postheadericon McCoy is back in the saddle

He may have retired from bull riding two years ago, but Cord McCoy never retired from being a cowboy.

McCoy, a six-time PBR World Finals qualifier who also earned a bull riding qualification to the Wrangler National Finals Rodeo in 2005, has gained fame through his three stints on the CBS-TV reality series, “The Amazing Race.” On the program, he and his brother, Jet, were fan favorites all three seasons in which they competed for the $1 million prize.

Cord McCoy

Cord McCoy

On Saturday night, Cord McCoy began another race toward another $1 million prize, competing in saddle bronc riding at the World’s Toughest Rodeo in Moline, Ill. The event served as a qualifier for The American semifinals.

McCoy sent a text late Saturday that he was bucked off his horse in Moline. He will take another shot at qualifying for The American at next weekend’s World’s Toughest Rodeo in Cedar Rapids, Iowa.

His ride atop Three Hills Rodeo’s Pearl Snaps on Saturday marked the first time since September 2004 that McCoy has ridden a bronc in competition. He made a name for himself in rodeo by competing in all three roughstock events.

He earned five International Professional Rodeo Associations titles doing so: He earned the IPRA’s Triple Crown for 2002 by winning the all-around, saddle bronc riding and bull riding gold buckles. That year he also set an IPRA earnings mark with more than $100,000 in earnings. He returned to the top in the all-around and bronc riding in the 2003 season.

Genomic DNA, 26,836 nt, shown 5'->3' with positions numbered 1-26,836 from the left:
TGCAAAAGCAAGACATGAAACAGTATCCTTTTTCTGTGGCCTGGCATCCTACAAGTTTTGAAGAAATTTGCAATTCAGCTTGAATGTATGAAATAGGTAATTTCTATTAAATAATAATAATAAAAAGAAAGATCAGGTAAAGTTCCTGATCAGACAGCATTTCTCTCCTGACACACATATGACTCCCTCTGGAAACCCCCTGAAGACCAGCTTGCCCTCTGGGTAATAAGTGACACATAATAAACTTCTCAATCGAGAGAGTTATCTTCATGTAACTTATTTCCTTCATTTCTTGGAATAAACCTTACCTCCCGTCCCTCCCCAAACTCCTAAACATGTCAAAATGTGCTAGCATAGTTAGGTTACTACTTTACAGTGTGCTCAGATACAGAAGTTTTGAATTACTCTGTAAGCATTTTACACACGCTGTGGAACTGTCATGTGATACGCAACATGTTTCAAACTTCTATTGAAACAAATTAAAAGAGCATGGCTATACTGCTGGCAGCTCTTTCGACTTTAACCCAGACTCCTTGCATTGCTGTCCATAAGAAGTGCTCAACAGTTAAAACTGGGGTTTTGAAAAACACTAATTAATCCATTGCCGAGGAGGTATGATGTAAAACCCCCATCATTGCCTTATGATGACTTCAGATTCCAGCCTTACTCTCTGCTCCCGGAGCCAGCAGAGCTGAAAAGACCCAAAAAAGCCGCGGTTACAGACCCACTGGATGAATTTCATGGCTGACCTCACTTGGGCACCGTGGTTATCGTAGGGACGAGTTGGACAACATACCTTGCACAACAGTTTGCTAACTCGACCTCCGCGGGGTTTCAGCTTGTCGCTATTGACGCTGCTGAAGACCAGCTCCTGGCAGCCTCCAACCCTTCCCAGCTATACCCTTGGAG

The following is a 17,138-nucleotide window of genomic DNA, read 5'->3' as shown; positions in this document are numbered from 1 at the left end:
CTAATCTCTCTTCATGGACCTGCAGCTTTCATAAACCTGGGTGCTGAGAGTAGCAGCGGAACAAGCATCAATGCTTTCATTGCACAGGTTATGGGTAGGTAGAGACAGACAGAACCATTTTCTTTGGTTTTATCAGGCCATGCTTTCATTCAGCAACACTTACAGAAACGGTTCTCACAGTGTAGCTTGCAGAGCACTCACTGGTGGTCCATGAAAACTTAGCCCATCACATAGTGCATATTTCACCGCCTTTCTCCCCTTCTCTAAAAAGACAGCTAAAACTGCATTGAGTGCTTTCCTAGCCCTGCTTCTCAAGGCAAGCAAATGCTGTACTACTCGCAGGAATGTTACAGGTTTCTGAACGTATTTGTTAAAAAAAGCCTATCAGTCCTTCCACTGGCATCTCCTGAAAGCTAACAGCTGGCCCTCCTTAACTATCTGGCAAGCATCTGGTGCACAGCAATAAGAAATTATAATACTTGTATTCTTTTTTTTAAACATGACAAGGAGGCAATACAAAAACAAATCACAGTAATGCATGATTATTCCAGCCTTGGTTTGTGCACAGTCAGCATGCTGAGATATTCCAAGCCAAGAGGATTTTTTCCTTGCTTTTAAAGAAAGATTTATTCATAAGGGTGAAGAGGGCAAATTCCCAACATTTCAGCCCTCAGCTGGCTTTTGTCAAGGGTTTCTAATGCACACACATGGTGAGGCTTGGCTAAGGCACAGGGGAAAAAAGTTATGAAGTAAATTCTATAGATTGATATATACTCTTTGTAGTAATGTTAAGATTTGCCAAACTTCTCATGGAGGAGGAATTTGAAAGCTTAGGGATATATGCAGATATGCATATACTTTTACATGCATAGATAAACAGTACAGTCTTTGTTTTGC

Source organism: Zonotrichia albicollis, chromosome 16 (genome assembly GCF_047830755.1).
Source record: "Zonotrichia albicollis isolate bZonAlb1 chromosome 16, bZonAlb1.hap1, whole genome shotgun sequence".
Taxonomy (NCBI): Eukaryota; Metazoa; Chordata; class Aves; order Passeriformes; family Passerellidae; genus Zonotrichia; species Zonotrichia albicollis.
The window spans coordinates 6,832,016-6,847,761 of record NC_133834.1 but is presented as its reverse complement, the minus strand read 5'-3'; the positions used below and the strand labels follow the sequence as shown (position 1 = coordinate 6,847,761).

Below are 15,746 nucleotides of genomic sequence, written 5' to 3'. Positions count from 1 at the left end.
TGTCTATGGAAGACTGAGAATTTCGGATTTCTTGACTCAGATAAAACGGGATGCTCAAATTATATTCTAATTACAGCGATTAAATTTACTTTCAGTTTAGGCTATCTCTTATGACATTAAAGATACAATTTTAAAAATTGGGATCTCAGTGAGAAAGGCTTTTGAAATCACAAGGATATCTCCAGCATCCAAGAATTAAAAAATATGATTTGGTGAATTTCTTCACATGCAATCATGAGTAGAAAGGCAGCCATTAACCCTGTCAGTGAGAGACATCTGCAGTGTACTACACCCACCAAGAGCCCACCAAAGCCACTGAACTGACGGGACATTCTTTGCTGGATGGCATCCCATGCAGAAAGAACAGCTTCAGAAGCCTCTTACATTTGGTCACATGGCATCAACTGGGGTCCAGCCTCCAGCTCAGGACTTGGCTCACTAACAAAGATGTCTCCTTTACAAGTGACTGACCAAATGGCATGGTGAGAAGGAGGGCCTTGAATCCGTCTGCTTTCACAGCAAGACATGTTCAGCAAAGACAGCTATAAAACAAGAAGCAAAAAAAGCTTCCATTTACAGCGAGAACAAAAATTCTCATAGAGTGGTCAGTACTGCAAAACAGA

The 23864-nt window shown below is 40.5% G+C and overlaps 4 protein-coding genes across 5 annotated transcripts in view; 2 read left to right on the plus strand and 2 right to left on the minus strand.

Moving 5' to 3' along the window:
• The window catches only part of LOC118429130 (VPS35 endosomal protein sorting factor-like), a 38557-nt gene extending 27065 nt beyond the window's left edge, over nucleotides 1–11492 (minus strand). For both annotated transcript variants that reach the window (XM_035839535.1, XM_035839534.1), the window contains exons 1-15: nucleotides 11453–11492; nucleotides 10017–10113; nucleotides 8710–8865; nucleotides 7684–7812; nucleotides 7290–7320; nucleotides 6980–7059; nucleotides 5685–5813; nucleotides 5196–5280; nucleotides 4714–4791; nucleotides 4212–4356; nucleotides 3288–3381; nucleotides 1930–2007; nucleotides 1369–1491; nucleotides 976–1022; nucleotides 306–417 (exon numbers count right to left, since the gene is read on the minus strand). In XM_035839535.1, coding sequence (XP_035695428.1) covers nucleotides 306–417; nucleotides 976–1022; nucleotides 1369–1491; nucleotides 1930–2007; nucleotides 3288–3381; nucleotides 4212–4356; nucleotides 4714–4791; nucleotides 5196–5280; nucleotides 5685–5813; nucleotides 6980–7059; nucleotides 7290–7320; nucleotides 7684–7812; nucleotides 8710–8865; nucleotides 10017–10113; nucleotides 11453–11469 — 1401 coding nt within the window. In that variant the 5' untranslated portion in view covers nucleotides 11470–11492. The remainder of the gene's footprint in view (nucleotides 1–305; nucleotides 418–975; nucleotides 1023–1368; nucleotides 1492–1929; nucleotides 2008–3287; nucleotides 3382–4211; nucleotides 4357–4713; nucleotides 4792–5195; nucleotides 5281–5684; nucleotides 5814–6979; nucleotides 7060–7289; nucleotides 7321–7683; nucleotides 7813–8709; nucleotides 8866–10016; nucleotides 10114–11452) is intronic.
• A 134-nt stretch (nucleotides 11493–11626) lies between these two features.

The last time McCoy competed in bronc riding, he suffered a serious head injury when he was bucked off his horse during the short go-round at the Oklahoma State Fair PRCA Rodeo. As he fell toward the ground, the horse kicked his back feet, with one connecting the side of the cowboy’s head.

Though he recovered, McCoy focused his attention on bull riding. He mounted his first bull in competition seven months after his injury, in April 2005. He did well enough that year to earn his only qualification to the NFR. He then turned his attention toward the PBR until retiring from it in 2013.

Now he’s in another race for a big payout. Anybody that knows him isn’t surprised.

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